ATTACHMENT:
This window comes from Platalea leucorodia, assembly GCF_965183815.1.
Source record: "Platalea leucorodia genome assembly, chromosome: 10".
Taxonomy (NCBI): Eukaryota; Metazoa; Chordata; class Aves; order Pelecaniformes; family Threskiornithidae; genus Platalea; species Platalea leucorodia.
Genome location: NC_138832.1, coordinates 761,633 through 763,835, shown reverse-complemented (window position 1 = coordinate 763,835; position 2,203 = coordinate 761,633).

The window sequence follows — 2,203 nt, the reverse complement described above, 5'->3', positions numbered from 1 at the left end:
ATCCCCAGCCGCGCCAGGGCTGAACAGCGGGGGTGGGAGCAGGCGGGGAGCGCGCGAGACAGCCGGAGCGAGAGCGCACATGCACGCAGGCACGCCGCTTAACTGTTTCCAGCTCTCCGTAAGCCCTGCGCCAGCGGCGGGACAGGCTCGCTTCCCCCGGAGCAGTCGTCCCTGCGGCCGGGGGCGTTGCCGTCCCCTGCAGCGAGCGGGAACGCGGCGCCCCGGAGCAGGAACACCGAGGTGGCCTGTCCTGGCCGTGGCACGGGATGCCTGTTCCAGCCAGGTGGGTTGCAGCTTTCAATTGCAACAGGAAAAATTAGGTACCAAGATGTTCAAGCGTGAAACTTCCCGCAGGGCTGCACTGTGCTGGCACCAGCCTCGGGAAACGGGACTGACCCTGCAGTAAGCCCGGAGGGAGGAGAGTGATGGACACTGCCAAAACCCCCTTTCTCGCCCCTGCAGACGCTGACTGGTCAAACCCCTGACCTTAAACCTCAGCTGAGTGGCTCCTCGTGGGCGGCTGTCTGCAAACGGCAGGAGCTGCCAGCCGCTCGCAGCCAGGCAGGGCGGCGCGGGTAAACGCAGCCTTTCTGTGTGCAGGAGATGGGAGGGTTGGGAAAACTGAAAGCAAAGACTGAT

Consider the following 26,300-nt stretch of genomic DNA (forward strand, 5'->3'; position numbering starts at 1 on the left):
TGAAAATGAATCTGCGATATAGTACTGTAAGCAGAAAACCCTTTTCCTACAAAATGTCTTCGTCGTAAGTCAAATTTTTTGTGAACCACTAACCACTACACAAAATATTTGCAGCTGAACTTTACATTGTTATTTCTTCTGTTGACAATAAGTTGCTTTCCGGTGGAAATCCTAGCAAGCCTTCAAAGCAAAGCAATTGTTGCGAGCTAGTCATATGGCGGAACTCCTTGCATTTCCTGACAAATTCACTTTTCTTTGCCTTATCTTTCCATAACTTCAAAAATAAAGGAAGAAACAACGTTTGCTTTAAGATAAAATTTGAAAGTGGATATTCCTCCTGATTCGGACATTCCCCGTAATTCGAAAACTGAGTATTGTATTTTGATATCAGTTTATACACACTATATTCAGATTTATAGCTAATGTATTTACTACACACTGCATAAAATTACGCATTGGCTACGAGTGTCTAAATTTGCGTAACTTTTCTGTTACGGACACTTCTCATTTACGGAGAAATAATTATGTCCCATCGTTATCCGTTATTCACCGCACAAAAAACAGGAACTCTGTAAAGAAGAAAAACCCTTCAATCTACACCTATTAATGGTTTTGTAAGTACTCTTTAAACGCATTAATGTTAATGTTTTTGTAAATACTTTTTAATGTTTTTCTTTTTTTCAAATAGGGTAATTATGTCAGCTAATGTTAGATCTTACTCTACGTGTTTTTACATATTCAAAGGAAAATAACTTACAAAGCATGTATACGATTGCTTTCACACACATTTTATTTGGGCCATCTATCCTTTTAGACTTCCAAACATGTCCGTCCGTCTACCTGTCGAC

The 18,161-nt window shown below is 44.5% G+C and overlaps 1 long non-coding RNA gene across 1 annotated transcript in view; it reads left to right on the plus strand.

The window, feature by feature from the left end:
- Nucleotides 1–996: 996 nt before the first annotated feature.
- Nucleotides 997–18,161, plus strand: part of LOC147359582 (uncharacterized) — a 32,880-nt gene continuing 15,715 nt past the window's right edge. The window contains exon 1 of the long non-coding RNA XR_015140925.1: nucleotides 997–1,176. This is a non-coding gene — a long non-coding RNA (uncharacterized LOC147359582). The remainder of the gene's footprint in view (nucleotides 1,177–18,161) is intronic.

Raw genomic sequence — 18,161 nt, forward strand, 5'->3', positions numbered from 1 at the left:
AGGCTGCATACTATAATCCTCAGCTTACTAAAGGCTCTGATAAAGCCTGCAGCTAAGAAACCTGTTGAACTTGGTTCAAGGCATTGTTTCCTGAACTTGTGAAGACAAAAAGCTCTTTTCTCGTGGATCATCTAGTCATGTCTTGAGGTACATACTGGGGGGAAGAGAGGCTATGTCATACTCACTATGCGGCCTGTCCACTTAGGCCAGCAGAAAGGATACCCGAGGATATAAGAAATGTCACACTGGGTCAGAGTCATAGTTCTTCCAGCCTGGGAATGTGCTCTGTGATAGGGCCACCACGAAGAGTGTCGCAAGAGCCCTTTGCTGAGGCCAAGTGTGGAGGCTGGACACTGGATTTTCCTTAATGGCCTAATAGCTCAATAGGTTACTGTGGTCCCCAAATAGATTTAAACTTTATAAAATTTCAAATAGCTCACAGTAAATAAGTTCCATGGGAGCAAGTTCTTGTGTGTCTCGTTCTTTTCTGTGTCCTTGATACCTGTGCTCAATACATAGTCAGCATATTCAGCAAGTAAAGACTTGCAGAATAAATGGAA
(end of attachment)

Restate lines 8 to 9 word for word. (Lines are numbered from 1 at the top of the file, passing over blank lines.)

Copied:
TGAAAATGAATCTGCGATATAGTACTGTAAGCAGAAAACCCTTTTCCTACAAAATGTCTTCGTCGTAAGTCAAATTTTTTGTGAACCACTAACCACTACACAAAATATTTGCAGCTGAACTTTACATTGTTATTTCTTCTGTTGACAATAAGTTGCTTTCCGGTGGAAATCCTAGCAAGCCTTCAAAGCAAAGCAATTGTTGCGAGCTAGTCATATGGCGGAACTCCTTGCATTTCCTGACAAATTCACTTTTCTTTGCCTTATCTTTCCATAACTTCAAAAATAAAGGAAGAAACAACGTTTGCTTTAAGATAAAATTTGAAAGTGGATATTCCTCCTGATTCGGACATTCCCCGTAATTCGAAAACTGAGTATTGTATTTTGATATCAGTTTATACACACTATATTCAGATTTATAGCTAATGTATTTACTACACACTGCATAAAATTACGCATTGGCTACGAGTGTCTAAATTTGCGTAACTTTTCTGTTACGGACACTTCTCATTTACGGAGAAATAATTATGTCCCATCGTTATCCGTTATTCACCGCACAAAAAACAGGAACTCTGTAAAGAAGAAAAACCCTTCAATCTACACCTATTAATGGTTTTGTAAGTACTCTTTAAACGCATTAATGTTAATGTTTTTGTAAATACTTTTTAATGTTTTTCTTTTTTTCAAATAGGGTAATTATGTCAGCTAATGTTAGATCTTACTCTACGTGTTTTTACATATTCAAAGGAAAATAACTTACAAAGCATGTATACGATTGCTTTCACACACATTTTATTTGGGCCATCTATCCTTTTAGACTTCCAAACATGTCCGTCCGTCTACCTGTCGAC

The 18,161-nt window shown below is 44.5% G+C and overlaps 1 long non-coding RNA gene across 1 annotated transcript in view; it reads left to right on the plus strand.